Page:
Central bank poised to launch Retail CBDC
The Bank of Thailand is scheduled to launch the Retail Central Bank Digital Currency (CBDC) by the second quarter next year, allowing Thais to access more convenient and secure financial services.
Vachira Arromdee, assistant governor of the financial markets operation group at the bank, said the main objective of Retail CBDC is providing citizens with access to more convenient and secure financial services.
In addition, the development of a Retail CBDC will support a technology-led future that is efficient and cost-effective, contributing to the development of more diverse and innovative financial services, she said.
Retail CBDC is a digital form of money issued by the central bank comparable to physical banknotes and can be used in financial transactions both online and offline.
Moreover, Retail CBDC is easily portable and has the potential to be used in various innovative financial services.
The central bank foresees a global rise in digital currencies issued by private firms wanting to provide faster, cheaper and more efficient means of payment to consumers.
While offering improved user experience, the potential widespread adoption of these privately issued digital currencies could pose risks not only to users, but also to the stability of monetary, financial and payment systems.
As such, it is important for the central bank to prepare for a future financial landscape in which digital currencies could play a greater role.
A retail CBDC could serve as a trusted and safe means of payment accessible by Thai households and business alike, existing alongside cash and other payment instruments, said Ms Vachira.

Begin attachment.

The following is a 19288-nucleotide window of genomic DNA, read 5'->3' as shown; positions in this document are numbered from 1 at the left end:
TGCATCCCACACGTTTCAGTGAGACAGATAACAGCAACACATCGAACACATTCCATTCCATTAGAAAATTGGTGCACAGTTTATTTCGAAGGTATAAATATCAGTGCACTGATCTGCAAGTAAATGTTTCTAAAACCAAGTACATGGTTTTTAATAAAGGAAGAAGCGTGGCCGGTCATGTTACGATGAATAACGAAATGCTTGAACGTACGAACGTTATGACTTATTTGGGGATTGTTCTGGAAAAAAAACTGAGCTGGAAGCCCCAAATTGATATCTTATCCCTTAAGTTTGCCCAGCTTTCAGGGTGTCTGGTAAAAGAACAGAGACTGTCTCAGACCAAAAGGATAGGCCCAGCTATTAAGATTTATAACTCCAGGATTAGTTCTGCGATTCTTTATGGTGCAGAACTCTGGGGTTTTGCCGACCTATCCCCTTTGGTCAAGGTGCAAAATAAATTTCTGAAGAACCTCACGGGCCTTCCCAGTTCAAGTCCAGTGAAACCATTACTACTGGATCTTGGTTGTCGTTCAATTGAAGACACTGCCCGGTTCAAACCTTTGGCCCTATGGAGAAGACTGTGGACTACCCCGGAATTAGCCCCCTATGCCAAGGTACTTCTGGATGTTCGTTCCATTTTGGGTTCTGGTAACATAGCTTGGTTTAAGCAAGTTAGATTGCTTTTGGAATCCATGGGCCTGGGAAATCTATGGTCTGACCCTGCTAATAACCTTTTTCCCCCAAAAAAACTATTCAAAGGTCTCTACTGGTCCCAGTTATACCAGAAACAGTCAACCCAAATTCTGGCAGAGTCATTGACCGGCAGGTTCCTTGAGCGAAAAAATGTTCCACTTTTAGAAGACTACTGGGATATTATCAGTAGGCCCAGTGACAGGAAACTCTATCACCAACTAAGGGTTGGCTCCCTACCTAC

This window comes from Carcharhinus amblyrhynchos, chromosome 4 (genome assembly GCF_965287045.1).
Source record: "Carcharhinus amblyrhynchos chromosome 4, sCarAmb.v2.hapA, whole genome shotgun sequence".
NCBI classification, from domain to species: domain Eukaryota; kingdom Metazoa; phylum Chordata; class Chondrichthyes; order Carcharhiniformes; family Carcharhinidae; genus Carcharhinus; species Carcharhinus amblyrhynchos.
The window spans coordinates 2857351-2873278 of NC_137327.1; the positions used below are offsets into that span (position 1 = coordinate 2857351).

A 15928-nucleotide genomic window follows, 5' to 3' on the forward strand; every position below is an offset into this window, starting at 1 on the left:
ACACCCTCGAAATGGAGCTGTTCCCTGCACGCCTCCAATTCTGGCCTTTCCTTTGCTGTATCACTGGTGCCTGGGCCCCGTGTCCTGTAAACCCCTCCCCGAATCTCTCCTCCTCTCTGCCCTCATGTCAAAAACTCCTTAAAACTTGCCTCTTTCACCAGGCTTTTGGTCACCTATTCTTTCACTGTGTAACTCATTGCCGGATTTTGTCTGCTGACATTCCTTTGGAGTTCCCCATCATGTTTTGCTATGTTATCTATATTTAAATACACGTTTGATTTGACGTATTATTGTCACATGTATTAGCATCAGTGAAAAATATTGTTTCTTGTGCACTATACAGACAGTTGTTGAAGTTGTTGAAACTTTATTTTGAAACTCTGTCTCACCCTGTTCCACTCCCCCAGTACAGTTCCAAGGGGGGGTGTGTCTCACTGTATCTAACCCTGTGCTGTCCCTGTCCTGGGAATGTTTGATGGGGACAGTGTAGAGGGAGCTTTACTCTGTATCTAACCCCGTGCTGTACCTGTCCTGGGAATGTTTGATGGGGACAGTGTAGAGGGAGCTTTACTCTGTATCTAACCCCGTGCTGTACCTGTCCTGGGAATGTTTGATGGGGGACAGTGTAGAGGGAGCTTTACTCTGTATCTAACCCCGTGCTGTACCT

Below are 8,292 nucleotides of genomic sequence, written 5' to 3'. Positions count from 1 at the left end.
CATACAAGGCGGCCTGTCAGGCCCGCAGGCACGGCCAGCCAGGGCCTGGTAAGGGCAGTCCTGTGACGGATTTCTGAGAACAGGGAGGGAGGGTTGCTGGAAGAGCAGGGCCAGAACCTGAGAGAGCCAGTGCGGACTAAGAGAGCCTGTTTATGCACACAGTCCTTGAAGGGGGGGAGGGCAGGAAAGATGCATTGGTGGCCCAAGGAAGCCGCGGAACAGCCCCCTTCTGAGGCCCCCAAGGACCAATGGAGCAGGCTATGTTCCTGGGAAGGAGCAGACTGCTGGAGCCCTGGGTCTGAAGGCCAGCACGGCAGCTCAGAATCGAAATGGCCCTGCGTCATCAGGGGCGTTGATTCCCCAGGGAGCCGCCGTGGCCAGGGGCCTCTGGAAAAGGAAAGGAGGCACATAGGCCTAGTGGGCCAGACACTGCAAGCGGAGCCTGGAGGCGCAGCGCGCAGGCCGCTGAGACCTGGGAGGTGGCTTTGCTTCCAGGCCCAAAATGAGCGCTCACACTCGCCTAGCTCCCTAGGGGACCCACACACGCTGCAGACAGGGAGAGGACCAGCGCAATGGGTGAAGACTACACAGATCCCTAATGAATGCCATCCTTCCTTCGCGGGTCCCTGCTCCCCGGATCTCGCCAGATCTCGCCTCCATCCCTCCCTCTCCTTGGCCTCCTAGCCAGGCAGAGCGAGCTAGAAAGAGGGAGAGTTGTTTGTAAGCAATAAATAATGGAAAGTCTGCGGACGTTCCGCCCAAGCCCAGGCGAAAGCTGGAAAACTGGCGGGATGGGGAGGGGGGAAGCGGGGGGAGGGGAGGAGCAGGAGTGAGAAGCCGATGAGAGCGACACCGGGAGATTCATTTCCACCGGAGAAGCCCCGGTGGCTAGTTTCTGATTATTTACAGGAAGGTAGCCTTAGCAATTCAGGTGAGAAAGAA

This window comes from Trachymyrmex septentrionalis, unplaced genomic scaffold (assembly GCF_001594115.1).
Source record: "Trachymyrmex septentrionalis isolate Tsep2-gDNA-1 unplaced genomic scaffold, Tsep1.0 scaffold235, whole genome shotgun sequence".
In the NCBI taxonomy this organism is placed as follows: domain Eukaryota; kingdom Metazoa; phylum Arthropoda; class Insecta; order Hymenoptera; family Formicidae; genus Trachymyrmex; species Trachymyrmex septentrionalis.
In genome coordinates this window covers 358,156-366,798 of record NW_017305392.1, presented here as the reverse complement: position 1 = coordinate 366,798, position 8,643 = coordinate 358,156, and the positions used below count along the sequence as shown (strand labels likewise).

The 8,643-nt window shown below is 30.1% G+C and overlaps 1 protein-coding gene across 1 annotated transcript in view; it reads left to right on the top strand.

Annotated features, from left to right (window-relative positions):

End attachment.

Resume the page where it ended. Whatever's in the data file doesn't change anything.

As a reliable payment infrastructure, it could help safeguard the stability of the Thai financial and monetary system in a new financial landscape, she said.
“The central bank has been developing the digital currency for individual usage after the progress of wholesale CBDC. Public hearings for Retail CBDC are underway and will run until June 15 to hear Thais’ opinions on whether they support the central bank’s direction on digital currency design and development,” said Ms Vachira.
“With Retail CBDC development based on the two-tier system, the central bank has no objective to cut middlemen, meaning financial institutions, from the financial system. Banks and other types of financial institutions will still be financial service providers connecting the central bank and consumers.”
She said financial institutions do need to develop services and improve business efficiency in response to consumer requirements, such as innovative products that are lower cost and have stronger security in the digital era.
The central bank initially plans to design the individual digital currency with no interest payments, similar to existing physical banknotes, according to Ms Vachira.
Retail CBDC development will not impact overall financial system stability, nor the central bank’s monetary policy, she said.
Retail digital currency often takes around 4-5 years of development before official implementation.
Referring to the People’s Bank of China, she said China’s central bank started study of its Retail CBDC in 2015 and launched individual digital currency as a pilot project in 2019.